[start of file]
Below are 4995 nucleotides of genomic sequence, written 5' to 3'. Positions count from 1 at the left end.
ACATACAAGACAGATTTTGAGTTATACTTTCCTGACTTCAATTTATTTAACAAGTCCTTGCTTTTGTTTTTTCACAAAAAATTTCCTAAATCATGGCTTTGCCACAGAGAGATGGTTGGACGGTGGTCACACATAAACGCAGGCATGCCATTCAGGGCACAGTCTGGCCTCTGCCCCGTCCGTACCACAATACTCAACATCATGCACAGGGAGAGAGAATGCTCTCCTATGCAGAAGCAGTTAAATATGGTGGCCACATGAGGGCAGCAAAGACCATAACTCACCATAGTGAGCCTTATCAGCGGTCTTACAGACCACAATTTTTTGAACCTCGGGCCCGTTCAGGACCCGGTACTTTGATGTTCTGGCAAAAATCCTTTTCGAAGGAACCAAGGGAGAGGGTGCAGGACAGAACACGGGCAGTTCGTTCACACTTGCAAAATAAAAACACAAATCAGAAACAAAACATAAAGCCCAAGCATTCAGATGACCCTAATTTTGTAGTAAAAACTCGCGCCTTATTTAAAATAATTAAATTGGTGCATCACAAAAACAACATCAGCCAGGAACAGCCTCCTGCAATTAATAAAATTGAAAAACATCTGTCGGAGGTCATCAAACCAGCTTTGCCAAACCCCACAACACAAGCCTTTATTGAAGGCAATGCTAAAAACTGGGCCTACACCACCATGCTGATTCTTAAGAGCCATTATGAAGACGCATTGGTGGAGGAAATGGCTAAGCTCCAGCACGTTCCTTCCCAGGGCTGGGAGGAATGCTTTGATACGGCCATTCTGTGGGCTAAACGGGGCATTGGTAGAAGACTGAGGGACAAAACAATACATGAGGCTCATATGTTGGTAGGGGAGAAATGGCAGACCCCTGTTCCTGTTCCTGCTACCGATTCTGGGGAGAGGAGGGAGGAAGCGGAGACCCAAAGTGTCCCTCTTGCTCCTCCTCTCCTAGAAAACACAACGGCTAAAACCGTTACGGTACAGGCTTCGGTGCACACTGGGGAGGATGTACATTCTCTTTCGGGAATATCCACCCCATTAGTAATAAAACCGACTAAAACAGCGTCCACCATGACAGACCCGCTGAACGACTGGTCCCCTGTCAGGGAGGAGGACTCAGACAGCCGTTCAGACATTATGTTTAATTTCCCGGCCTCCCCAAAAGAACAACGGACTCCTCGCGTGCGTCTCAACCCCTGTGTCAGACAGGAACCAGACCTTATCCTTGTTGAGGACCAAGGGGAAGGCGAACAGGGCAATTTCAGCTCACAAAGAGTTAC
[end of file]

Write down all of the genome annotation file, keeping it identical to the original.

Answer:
Below are 4995 nucleotides of genomic sequence, written 5' to 3'. Positions count from 1 at the left end.
ACATACAAGACAGATTTTGAGTTATACTTTCCTGACTTCAATTTATTTAACAAGTCCTTGCTTTTGTTTTTTCACAAAAAATTTCCTAAATCATGGCTTTGCCACAGAGAGATGGTTGGACGGTGGTCACACATAAACGCAGGCATGCCATTCAGGGCACAGTCTGGCCTCTGCCCCGTCCGTACCACAATACTCAACATCATGCACAGGGAGAGAGAATGCTCTCCTATGCAGAAGCAGTTAAATATGGTGGCCACATGAGGGCAGCAAAGACCATAACTCACCATAGTGAGCCTTATCAGCGGTCTTACAGACCACAATTTTTTGAACCTCGGGCCCGTTCAGGACCCGGTACTTTGATGTTCTGGCAAAAATCCTTTTCGAAGGAACCAAGGGAGAGGGTGCAGGACAGAACACGGGCAGTTCGTTCACACTTGCAAAATAAAAACACAAATCAGAAACAAAACATAAAGCCCAAGCATTCAGATGACCCTAATTTTGTAGTAAAAACTCGCGCCTTATTTAAAATAATTAAATTGGTGCATCACAAAAACAACATCAGCCAGGAACAGCCTCCTGCAATTAATAAAATTGAAAAACATCTGTCGGAGGTCATCAAACCAGCTTTGCCAAACCCCACAACACAAGCCTTTATTGAAGGCAATGCTAAAAACTGGGCCTACACCACCATGCTGATTCTTAAGAGCCATTATGAAGACGCATTGGTGGAGGAAATGGCTAAGCTCCAGCACGTTCCTTCCCAGGGCTGGGAGGAATGCTTTGATACGGCCATTCTGTGGGCTAAACGGGGCATTGGTAGAAGACTGAGGGACAAAACAATACATGAGGCTCATATGTTGGTAGGGGAGAAATGGCAGACCCCTGTTCCTGTTCCTGCTACCGATTCTGGGGAGAGGAGGGAGGAAGCGGAGACCCAAAGTGTCCCTCTTGCTCCTCCTCTCCTAGAAAACACAACGGCTAAAACCGTTACGGTACAGGCTTCGGTGCACACTGGGGAGGATGTACATTCTCTTTCGGGAATATCCACCCCATTAGTAATAAAACCGACTAAAACAGCGTCCACCATGACAGACCCGCTGAACGACTGGTCCCCTGTCAGGGAGGAGGACTCAGACAGCCGTTCAGACATTATGTTTAATTTCCCGGCCTCCCCAAAAGAACAACGGACTCCTCGCGTGCGTCTCAACCCCTGTGTCAGACAGGAACCAGACCTTATCCTTGTTGAGGACCAAGGGGAAGGCGAACAGGGCAATTTCAGCTCACAAAGAGTTAC